The head of income and fixed interest at BT Investment Management, Vimal Gor, says that the Aussie dollar could fall as low as 40 US cents if we don’t reign in our “lavish lifestyle”.
He says that the “unique combination” of higher reliance on foreign capital and falling interest rates could mean our dollar is at “far more risk than most people think”.
“This reliance on outside capital to fund our lavish lifestyle, which is still stuck in 2006, puts us in a very different situation to pretty much every country that is currently running a zero or negative interest rate policy,” he told news.com.au.
“Economic growth in Australian dollars has been so weak for a number of years, even as real economic growth continues to show some pretty encouraging headline numbers … Yet we keep sending this growth overseas through high imports and paying out on past borrowings. This trend has deteriorated in the last year meaning we have to borrow from and sell assets to the rest of the world at a new, faster pace.”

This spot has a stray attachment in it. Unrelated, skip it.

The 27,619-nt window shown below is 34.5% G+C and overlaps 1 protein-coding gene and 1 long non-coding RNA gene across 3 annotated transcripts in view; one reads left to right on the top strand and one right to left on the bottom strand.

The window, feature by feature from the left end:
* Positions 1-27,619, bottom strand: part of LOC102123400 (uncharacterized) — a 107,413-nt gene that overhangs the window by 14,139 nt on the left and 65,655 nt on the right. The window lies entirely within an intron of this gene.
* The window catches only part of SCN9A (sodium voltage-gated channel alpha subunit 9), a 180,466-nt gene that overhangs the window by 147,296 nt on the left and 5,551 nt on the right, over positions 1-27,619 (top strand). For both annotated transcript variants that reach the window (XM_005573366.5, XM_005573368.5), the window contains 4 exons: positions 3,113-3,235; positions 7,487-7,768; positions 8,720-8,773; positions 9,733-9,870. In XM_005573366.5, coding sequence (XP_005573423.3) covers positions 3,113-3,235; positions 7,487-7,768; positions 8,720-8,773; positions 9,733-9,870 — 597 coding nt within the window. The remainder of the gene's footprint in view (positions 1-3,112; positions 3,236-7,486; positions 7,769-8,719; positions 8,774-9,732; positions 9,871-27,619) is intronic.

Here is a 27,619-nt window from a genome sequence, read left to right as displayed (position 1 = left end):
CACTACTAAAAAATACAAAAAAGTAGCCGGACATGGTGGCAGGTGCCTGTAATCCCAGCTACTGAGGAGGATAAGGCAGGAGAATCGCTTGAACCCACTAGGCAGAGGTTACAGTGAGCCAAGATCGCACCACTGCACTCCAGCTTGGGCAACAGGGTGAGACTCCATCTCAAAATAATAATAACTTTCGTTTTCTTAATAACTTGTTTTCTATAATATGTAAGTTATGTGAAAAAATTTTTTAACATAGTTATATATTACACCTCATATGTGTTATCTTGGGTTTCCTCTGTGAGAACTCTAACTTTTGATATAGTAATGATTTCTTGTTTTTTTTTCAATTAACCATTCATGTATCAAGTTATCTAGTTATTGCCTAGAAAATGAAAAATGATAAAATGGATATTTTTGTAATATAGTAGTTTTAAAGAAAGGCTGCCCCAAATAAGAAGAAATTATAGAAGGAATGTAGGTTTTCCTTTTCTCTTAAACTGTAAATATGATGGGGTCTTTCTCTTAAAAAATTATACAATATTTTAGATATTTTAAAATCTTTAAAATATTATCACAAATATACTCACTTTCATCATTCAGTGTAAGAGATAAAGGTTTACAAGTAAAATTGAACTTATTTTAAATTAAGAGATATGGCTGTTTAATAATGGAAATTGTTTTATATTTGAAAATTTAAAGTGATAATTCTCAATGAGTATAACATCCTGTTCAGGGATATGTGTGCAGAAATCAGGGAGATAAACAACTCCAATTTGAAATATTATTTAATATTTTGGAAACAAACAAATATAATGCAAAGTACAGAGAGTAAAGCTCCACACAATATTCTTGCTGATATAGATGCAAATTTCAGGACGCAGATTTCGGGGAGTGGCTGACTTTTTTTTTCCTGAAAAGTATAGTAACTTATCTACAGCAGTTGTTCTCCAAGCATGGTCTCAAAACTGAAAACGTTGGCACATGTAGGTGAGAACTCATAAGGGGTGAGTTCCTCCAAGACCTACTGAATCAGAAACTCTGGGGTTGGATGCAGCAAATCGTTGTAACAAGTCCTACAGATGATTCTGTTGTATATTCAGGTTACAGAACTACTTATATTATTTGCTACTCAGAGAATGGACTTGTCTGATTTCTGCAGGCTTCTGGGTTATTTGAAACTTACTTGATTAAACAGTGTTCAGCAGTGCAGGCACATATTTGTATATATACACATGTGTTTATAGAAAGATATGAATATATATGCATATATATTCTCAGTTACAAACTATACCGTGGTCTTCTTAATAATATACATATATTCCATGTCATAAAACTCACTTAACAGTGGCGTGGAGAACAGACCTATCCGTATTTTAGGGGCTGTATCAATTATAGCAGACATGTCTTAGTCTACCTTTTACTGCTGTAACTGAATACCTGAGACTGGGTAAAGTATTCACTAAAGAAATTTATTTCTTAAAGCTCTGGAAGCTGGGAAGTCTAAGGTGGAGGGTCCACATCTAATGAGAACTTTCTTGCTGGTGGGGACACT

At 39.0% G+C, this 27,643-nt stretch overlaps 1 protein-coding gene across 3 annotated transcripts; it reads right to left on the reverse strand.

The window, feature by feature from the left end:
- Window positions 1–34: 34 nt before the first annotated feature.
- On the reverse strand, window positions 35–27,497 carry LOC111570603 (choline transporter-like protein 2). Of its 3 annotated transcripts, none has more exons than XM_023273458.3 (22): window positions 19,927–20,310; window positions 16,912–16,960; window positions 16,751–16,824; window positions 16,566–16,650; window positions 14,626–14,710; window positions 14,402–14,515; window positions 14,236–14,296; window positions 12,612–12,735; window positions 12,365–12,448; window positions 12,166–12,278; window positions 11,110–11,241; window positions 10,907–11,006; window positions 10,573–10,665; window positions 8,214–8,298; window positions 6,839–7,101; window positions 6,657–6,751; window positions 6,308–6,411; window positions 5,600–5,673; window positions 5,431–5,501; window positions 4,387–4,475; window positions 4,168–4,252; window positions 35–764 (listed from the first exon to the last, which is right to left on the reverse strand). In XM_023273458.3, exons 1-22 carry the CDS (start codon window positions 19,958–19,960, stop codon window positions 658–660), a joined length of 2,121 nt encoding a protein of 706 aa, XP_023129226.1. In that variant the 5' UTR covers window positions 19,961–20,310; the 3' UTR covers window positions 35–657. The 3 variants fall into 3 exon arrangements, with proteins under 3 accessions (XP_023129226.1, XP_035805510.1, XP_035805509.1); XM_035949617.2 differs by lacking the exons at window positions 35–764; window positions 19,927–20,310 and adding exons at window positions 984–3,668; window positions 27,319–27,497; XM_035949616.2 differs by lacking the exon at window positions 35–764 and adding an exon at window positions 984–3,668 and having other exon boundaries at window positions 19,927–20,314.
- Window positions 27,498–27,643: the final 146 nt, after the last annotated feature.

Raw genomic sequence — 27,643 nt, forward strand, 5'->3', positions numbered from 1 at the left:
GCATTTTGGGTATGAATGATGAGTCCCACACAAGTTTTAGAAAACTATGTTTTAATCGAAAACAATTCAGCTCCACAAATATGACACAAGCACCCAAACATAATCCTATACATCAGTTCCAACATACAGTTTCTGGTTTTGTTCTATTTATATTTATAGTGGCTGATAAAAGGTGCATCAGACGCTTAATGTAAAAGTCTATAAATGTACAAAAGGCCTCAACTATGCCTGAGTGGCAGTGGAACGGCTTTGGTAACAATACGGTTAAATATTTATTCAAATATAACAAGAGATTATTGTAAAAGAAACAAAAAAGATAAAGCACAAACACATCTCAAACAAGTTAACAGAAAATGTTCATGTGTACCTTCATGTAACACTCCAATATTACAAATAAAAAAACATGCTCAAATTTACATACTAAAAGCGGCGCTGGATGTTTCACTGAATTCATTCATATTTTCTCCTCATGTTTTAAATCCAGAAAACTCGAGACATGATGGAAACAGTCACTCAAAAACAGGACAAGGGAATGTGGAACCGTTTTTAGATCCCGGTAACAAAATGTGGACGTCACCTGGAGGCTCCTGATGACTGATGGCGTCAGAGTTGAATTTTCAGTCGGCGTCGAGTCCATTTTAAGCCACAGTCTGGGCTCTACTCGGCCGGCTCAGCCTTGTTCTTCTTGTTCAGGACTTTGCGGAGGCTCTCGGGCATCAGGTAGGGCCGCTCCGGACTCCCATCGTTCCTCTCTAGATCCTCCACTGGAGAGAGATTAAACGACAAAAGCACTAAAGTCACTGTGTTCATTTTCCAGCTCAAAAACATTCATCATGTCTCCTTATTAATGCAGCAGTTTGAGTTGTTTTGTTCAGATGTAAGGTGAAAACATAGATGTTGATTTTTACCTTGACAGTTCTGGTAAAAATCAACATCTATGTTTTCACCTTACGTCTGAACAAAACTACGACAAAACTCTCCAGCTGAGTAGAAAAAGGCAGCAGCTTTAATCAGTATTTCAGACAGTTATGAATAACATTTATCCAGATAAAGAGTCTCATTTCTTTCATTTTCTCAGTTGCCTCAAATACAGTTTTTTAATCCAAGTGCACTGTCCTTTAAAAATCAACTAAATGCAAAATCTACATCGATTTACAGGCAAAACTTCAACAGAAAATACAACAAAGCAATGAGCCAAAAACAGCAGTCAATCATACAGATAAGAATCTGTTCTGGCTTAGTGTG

During the mining boom, everyone wanted to buddy up to us, because we had a heap of cool shit. But now that the boom is over, no one cares about little old Australia anymore.
He says that after years of heavy borrowing “against the windfall of rising commodity prices, essentially acting as if they would last forever”, our banks’ balance sheets have shot up considerably from 2003 to 2008. A lot of this foreign money is going “straight into house prices”.
“The income windfall from rising commodity prices was spent as quickly as we earned it,” he says.
After correctly predicting last months RBA interest rate cut, Mr Gor says “a shock downside could easily see it move to 40c against the US Dollar if current trends continue, commodities fall to lows again and economic growth deteriorates.”
Currently, the AU dollar is buying around 74 US cents.